The end isn’t going to be pretty for Manny Pacquiao.
The legendary former world champion and current senator in the Philippines was a shell of himself in a July 1 loss to Jeff Horn in Brisbane, Australia. The consensus of more than a dozen boxing people Yahoo Sports spoke to is that, at best, Pacquiao has one more fight left in him but more likely should retire immediately.
Pacquiao, though, announced on Twitter that he plans to continue to box despite how poor he looked in his controversial loss to Horn.
I love this sport and until the passion is gone, I will continue to fight for God, my family, my fans and my country. pic.twitter.com/mcfegAOSIi
— Manny Pacquiao (@mannypacquiao) July 12, 2017
There is a lot of back-stabbing and wheeling and dealing going on behind the scenes among Pacquiao’s inner circle – or those who like to believe they’re in his inner circle – in the Philippines. Most are motivated by self interest, of course, and don’t have Pacquiao’s best interests at heart.
A few days ago, Pacquiao posted a video of himself giving out money to children in his homeland, and wrote on Twitter, “This is why I still fight.” Pacquiao is as selfless as anyone you’ll meet, truly loves his countrymen and is willing to do just about anything to aid them.
This is why I still fight. https://t.co/w5K3ABw3kj
— Manny Pacquiao (@mannypacquiao) July 7, 2017
The problem with that scene is, he’ll render himself incapable of helping if he continues to box much longer. It’s almost certain he’s going to do a rematch with Horn, who is in Los Angeles making the media rounds in a bid to hype a potential rematch.
Trainer Freddie Roach told Greg Bishop of Sports Illustrated he hasn’t been paid yet. Pacquiao responded that it was supposed to be a purse deduction and that he hasn’t been paid yet, either. There seems to be a general disarray in his camp that extends beyond the humorous but harmless things that occurred in the past.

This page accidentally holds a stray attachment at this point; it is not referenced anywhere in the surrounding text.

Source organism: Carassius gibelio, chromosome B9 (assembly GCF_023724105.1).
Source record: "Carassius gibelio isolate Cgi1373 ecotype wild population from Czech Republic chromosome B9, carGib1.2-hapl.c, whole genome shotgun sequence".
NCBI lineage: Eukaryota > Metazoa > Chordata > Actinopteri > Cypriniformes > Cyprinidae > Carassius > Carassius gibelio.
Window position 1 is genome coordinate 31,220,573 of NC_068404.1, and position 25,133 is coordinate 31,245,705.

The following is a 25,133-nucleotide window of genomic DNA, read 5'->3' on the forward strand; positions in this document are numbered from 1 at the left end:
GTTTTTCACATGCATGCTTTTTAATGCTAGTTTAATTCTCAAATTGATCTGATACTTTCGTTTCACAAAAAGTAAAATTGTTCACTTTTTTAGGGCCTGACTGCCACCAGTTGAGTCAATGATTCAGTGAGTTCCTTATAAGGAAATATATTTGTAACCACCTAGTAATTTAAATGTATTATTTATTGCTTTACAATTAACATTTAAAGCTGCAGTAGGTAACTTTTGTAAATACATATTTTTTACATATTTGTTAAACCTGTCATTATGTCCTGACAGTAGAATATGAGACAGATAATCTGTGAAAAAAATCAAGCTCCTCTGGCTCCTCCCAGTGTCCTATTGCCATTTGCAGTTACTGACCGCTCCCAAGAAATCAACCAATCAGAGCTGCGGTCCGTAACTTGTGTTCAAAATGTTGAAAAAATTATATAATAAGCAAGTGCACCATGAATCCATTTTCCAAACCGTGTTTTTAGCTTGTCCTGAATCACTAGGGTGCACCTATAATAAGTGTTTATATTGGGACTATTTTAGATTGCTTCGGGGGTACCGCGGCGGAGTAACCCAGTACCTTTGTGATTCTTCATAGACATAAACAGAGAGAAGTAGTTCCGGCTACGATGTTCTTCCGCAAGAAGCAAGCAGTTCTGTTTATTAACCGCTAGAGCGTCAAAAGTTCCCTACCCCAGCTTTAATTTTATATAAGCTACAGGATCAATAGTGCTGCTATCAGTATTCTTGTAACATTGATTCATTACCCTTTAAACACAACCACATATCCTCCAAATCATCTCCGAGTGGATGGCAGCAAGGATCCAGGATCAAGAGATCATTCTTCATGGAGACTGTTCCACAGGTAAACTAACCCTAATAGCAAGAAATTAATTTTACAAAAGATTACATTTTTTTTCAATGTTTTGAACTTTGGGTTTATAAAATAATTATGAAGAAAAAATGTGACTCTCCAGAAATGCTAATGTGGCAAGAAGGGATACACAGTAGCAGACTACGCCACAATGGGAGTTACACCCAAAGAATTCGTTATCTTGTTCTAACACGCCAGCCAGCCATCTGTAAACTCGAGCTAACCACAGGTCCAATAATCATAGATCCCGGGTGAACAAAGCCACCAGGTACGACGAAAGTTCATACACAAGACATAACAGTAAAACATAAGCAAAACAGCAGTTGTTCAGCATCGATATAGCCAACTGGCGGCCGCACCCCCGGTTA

And if he fights to avenge a loss or to recoup his pride or for the noble cause of earning money to continue to build homes for the poor, schools for the young and much-needed hospitals, he’s risking his health and making himself incapable of doing those things.
He’s 38 and will be 39 in December. He’s not the explosive, lightning-quick guy he once was. He’s a plodder without much hand speed, a guy with so many divided interests he can’t focus fully on preparing himself to box at the highest level.
As the great ex-world champion James Toney often said, you play basketball, you play baseball, but you don’t play boxing.
Pacquiao should retire with his health and his wealth, and use his platform to advocate for his people.
He’s come to the end of the line as a fighter, and it’s going to get worse each time out. He’s a smart man, but he’s overlooking the obvious.
Passion for boxing or not, it’s time for Manny Pacquiao to walk away, for his own good and for the good of the countrymen he so desperately wants to aid.
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